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Veterinary teaching capacity building links with new ACIAR projects in Lao PDR

17th March, 2015

In mid-2014, Prof Peter Windsor of the Mekong Livestock Research (MLR) Team of the University of Sydney (USYD) Faculty of Veterinary Science, assisted by Mr Sonevilay Nampanya, conducted a curriculum review of the new veterinary degree at the National University of Laos (NUOL) at Nabong campus, near Vientiane capital, Lao PDR. This initiative, supported by the Asian Development Bank (ADB), followed an OIE-led PVS (Provision of Veterinary Services) mission several years ago, when it was recognised that Laos needed to produce veterinary graduates capable of delivering day one competencies (DOC) in veterinary public to meet the SPS (Sanitary & Phytosanitary Services) needs of the country, particularly with increasing Transboundary, Zoonotic and Emerging Disease threats.

Prof Peter Windsor (back) with Mr Sonevilay Nampanya (3rd from right) at NUOL Curriuculm Review Workshop in Laos, September 2014

Prof Peter Windsor (back) with Mr Sonevilay Nampanya (2nd from right) at NUOL Curriuculm Review Workshop in Laos, September 2014

NUOL Nabong campus produced the first cohort of 26 BVSc graduates in May 2013 with limited staff and facilities following commencement of training in 2008. Several initiatives are under discussion to provide continuing external support in veterinary teaching at NUOL, particularly with training in clinical practice and upgrading of courses in the veterinary public health disciplines, plus collaboration with USYD research and teaching projects. A proposed upgrade of the current 5 year BVSc to a 6 year DVM was suggested, to harmonise with similar degrees in the region. A new curriculum for the DVM was proposed to build more clarity in the learning for staff and students, and many new initiatives including innovative teaching methodologies in each Unit of Study were suggested to increases the responsibility of students for their own learning. Despite a range of opinions on the numbers of veterinarians required in Laos, there is some consensus that 25 to 30 new vets should graduate per annum, although placing these in employment will require considerable effort in building close stakeholder community partnerships, with several likely to be employed in a new livestock development project funded by ADB and IFAD, and in two new research projects funded by ACIAR, all now commencing in Laos.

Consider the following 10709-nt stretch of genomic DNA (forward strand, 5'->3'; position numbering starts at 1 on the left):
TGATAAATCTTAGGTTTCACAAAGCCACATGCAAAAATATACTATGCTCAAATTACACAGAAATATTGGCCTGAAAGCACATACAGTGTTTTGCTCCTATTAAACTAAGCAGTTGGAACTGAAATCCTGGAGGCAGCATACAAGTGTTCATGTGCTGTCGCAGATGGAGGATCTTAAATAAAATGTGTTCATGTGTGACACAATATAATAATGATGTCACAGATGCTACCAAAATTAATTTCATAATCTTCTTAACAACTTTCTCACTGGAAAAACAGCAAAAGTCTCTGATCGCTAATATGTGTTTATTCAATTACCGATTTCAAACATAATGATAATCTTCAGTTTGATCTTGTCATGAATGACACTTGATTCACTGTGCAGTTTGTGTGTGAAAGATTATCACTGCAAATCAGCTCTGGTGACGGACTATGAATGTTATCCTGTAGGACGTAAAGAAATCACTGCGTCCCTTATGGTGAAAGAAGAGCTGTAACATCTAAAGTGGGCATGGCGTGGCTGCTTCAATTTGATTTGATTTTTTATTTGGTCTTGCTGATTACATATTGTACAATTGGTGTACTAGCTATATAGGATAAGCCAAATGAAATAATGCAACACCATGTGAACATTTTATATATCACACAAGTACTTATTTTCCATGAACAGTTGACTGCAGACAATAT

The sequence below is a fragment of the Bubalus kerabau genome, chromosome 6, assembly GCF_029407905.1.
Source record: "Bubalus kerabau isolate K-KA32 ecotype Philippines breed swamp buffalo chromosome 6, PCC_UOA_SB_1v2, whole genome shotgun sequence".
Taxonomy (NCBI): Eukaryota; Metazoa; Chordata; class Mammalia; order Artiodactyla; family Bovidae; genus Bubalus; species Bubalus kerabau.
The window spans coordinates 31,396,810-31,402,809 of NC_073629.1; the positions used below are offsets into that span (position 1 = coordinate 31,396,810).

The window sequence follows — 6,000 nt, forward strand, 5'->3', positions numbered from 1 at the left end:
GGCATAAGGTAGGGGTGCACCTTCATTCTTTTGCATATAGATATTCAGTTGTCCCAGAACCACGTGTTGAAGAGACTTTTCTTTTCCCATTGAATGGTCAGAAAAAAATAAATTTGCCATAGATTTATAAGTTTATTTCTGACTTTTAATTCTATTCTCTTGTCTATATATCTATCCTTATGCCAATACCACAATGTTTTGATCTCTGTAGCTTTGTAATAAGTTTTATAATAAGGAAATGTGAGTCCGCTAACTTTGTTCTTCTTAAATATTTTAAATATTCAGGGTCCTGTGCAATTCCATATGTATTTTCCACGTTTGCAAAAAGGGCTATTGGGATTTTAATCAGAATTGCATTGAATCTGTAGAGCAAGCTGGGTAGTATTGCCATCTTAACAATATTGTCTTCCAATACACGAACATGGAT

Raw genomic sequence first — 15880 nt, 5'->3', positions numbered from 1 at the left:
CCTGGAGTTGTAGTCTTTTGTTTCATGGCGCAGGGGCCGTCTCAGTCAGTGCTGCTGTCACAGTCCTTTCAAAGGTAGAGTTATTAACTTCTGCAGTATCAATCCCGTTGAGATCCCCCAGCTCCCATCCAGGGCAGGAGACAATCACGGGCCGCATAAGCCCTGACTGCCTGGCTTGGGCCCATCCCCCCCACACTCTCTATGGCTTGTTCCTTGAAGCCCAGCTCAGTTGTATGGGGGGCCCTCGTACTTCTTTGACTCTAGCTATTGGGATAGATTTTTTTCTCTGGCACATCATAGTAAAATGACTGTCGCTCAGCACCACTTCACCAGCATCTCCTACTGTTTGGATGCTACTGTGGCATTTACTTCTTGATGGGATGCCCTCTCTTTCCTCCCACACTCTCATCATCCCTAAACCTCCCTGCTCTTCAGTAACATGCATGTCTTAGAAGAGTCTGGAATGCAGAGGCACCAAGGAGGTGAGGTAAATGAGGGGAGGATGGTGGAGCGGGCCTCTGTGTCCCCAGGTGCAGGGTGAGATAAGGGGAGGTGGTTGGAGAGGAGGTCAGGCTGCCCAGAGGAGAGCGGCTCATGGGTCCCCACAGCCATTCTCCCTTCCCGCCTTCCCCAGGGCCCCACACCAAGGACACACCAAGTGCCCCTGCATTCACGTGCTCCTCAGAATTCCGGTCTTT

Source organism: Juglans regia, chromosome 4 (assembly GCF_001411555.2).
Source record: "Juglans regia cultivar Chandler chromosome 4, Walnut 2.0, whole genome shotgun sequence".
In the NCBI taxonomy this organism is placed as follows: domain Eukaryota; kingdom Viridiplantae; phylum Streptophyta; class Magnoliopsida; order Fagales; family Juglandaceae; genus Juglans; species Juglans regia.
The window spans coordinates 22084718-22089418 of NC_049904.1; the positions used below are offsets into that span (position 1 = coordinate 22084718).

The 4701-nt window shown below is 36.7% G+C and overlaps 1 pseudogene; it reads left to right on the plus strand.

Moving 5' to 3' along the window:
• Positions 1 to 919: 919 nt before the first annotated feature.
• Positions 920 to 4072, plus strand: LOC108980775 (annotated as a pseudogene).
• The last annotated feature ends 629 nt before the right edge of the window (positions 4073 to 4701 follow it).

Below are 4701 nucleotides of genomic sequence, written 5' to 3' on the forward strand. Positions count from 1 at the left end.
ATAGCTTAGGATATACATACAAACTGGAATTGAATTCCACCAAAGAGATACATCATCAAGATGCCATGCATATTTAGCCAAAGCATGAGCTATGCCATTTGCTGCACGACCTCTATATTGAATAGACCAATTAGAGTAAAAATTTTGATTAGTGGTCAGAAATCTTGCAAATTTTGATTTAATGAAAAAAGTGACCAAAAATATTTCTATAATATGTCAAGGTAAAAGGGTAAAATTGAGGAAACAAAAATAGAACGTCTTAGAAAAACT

Veterinary Teaching staff of the NUOL Naong campus during the curriculum review process in 2014, with Sonevilay Nampmanya (blue T shirt)

Veterinary Teaching staff of the NUOL Nabong campus during the curriculum review process in 2014, with Sonevilay Nampanya (blue T shirt)

The new ACIAR-funded projects are ‘Development of a Biosecure Market-driven production system in Lao PDR’ and ‘Enhancing Transboundary Livestock Disease Risk Management in Lao PDR’, both involving collaboration of the MLR of the USYD, with the Department of Livestock and Fisheries and the National Agricultural and Forestry research institute, plus NUOL and Savannakhet universities. Text books from USYD were presented to Dr Vannaphone Putthana of the Nabong campus Faculty at both a curriculum review workshop for ADB in late 2014, and an ACIAR project inception meeting workshop in Vientiane in February 2015, linking the NUOL curriculum review with current and future activities aimed at building TAD’s and EAD’s capacities in Laos and addressing food security and rural poverty through smallholder livestock development.

Prof Windsor presents veterinary text books donated by the University of Sydney to Dr Vannaphone Putthana, of NUOL Nabong at the ACIAR inception meeting in February 2015

Prof Windsor presents veterinary text books donated by the University of Sydney to Dr Vannaphone Putthana, of NUOL Nabong at the ACIAR project inception meeting in February 2015

For more details, please contact peter.windsor@sydney.edu.au

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